IN A BANQUETING hall in British Columbia, hundreds watched enthralled as the fierce competitors faced off to tie the perfect Sikh turban and pay tribute to the colorful headgear.

“A good turban is all about practice, neatness and experience,’ said Ravi Sharma, engrossed in his art as about 2,000 people looked on.

Some 75 competitors were taking part in the eighth annual turban competition, the largest in North America.

The colors were bright, loud and the designs intricate as the competitors, all Sikhs, either from or descended from India’s Punjab state, whipped up a variety of turban styles.

Sharma, a 35-year-old welder, says he can tie about six turban styles, including those for Sikhs in the military and another for performers.

“The cloth measures about five to six meters and it should never hit the ground (out of respect for what it represents). The judges are looking at speed, neatness of the turban and if the hair is covered. It takes me about six or seven minutes.”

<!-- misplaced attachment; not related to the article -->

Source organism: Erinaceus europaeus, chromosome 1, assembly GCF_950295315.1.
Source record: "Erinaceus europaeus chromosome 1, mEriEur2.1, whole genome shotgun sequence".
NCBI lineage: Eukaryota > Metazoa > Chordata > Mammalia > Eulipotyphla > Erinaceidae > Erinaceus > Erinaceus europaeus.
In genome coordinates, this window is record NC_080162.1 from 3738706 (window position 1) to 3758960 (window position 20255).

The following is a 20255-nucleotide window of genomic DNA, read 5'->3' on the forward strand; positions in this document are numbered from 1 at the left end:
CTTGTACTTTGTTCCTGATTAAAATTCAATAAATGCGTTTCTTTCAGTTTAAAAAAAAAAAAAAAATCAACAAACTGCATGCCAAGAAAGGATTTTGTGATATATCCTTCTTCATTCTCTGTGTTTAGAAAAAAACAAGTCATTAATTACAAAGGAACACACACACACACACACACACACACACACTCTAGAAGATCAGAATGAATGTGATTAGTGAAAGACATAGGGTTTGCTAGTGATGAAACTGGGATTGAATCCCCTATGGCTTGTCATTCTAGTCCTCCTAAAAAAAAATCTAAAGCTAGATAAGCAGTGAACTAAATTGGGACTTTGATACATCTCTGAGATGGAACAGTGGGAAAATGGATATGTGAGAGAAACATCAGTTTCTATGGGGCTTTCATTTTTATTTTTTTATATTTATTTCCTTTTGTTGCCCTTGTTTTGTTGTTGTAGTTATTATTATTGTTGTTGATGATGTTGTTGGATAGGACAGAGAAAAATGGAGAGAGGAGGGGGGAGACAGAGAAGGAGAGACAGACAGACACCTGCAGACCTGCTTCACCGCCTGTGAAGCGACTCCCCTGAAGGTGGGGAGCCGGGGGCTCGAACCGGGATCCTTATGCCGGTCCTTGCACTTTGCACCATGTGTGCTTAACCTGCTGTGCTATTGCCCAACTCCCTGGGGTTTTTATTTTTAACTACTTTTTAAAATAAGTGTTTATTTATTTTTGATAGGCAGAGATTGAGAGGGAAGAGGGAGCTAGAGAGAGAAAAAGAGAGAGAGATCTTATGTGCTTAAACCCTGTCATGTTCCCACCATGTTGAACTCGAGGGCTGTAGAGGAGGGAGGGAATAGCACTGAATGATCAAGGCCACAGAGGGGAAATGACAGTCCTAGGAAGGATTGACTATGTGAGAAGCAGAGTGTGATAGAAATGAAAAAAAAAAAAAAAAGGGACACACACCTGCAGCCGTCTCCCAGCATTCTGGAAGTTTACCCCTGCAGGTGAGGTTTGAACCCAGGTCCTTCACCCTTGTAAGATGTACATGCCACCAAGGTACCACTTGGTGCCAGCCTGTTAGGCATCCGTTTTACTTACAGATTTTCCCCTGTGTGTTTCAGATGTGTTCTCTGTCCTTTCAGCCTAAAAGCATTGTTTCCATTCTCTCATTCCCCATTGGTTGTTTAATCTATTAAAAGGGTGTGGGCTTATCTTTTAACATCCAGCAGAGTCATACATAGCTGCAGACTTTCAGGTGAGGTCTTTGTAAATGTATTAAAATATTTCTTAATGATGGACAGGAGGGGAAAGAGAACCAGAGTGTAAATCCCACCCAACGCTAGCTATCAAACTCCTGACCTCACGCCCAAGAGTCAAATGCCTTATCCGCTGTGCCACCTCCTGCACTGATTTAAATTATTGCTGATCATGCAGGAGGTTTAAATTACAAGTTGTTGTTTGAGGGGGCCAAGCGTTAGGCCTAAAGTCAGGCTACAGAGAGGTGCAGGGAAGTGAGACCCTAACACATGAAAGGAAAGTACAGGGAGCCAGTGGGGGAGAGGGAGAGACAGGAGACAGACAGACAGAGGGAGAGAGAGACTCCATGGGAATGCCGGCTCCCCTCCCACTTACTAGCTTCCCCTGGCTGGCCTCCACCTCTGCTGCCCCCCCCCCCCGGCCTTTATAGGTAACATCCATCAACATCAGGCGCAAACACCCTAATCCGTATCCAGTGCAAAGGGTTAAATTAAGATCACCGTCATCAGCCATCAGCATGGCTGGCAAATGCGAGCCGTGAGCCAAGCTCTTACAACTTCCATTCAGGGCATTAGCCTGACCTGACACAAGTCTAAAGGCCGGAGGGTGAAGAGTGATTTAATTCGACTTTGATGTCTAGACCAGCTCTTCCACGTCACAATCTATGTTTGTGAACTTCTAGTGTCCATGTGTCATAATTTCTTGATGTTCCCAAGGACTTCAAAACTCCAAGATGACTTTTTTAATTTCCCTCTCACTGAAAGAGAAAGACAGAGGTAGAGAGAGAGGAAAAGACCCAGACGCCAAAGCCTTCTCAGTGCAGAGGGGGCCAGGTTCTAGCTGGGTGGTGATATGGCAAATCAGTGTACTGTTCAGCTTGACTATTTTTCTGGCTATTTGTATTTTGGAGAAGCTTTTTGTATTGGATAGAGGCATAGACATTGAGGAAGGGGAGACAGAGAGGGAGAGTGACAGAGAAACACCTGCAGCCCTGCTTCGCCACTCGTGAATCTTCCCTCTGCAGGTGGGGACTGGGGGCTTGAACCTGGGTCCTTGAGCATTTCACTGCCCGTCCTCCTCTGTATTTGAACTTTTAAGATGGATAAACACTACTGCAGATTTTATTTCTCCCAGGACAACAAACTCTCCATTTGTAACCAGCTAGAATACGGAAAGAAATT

Sharma was competing in the 31-45 years category. Despite hoping to improve on his bronze medal last year, he again finished third this year, behind winner Gurpreet Singh Tung, a 32-year-old truck driver originally from the Punjab village of Tugal near Ludhiana, and runner-up Omandeep Singh.

While children ran around the vast hall, a troupe of sari-clad women and girls performed a traditional dance.

Harjit Singh Gill, one of the organizers sporting a saffron turban, a favored color for celebrations, said the event has grown rapidly since its first year when 400 people attended.



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